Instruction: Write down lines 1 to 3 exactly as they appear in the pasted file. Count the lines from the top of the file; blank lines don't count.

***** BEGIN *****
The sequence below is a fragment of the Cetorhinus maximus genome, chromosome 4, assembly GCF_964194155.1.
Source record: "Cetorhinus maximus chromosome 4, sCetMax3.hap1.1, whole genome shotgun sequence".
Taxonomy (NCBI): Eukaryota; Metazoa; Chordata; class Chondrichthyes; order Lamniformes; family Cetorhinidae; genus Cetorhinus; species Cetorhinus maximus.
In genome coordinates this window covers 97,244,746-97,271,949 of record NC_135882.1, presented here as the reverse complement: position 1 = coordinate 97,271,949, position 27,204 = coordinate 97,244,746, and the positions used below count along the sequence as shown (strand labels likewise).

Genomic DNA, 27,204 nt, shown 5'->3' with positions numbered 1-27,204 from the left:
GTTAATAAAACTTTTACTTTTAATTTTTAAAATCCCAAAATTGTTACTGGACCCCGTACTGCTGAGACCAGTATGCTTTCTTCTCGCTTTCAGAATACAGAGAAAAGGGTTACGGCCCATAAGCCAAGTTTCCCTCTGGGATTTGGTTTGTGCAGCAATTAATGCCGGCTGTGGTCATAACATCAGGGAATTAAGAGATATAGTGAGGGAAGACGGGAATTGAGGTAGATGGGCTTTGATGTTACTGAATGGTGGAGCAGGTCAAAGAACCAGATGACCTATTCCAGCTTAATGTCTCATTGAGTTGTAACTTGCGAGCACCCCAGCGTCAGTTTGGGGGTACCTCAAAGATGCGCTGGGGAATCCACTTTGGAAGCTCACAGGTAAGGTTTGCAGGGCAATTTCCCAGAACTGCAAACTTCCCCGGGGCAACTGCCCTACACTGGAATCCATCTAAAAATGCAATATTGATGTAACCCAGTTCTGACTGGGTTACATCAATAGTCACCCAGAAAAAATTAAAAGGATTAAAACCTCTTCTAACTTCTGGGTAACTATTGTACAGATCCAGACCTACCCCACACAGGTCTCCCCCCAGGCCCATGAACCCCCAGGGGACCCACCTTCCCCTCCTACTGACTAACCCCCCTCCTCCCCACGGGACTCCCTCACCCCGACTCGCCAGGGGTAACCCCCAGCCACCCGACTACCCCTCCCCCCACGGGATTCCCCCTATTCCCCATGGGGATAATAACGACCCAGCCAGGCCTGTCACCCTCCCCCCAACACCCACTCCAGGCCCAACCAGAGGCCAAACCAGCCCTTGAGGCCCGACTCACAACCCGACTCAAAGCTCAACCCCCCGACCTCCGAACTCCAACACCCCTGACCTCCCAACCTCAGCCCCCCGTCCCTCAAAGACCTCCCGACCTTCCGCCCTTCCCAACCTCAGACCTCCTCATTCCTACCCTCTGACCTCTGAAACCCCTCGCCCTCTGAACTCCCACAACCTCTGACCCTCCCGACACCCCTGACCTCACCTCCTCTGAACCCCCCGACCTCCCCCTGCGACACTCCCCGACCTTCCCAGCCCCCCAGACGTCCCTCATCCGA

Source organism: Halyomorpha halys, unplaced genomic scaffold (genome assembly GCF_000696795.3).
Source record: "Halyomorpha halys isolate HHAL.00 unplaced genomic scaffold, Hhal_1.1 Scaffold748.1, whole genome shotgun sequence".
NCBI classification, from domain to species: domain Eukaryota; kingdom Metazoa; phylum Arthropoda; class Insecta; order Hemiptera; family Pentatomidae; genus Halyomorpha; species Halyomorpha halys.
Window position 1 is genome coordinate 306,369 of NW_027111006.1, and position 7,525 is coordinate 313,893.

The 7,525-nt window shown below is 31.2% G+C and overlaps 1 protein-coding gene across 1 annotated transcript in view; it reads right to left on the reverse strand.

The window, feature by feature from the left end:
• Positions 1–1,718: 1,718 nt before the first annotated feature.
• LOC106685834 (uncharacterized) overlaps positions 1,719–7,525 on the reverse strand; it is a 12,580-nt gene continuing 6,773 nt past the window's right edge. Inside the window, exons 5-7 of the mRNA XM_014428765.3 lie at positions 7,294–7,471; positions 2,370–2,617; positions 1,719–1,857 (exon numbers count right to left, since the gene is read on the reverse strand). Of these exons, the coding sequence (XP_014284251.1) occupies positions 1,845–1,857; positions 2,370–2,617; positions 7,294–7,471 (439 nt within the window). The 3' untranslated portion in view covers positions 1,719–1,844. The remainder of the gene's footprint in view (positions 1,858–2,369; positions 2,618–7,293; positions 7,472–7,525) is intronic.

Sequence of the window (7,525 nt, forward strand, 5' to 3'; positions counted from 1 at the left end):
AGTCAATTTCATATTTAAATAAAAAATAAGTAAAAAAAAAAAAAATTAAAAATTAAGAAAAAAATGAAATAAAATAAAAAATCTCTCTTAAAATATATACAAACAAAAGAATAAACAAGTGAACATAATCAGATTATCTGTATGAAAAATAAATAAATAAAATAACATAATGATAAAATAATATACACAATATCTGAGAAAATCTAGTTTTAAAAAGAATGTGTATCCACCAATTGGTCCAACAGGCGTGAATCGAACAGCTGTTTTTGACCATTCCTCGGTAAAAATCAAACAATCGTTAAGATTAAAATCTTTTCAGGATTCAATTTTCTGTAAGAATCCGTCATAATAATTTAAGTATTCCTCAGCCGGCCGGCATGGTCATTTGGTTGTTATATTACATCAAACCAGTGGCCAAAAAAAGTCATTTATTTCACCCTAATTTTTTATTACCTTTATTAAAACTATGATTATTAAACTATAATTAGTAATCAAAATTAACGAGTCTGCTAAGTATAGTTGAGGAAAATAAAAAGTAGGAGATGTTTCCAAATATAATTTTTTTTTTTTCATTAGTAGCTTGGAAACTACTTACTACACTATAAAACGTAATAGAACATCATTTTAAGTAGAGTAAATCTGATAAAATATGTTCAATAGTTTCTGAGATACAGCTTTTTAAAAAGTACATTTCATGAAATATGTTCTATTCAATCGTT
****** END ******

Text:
The sequence below is a fragment of the Cetorhinus maximus genome, chromosome 4, assembly GCF_964194155.1.
Source record: "Cetorhinus maximus chromosome 4, sCetMax3.hap1.1, whole genome shotgun sequence".
Taxonomy (NCBI): Eukaryota; Metazoa; Chordata; class Chondrichthyes; order Lamniformes; family Cetorhinidae; genus Cetorhinus; species Cetorhinus maximus.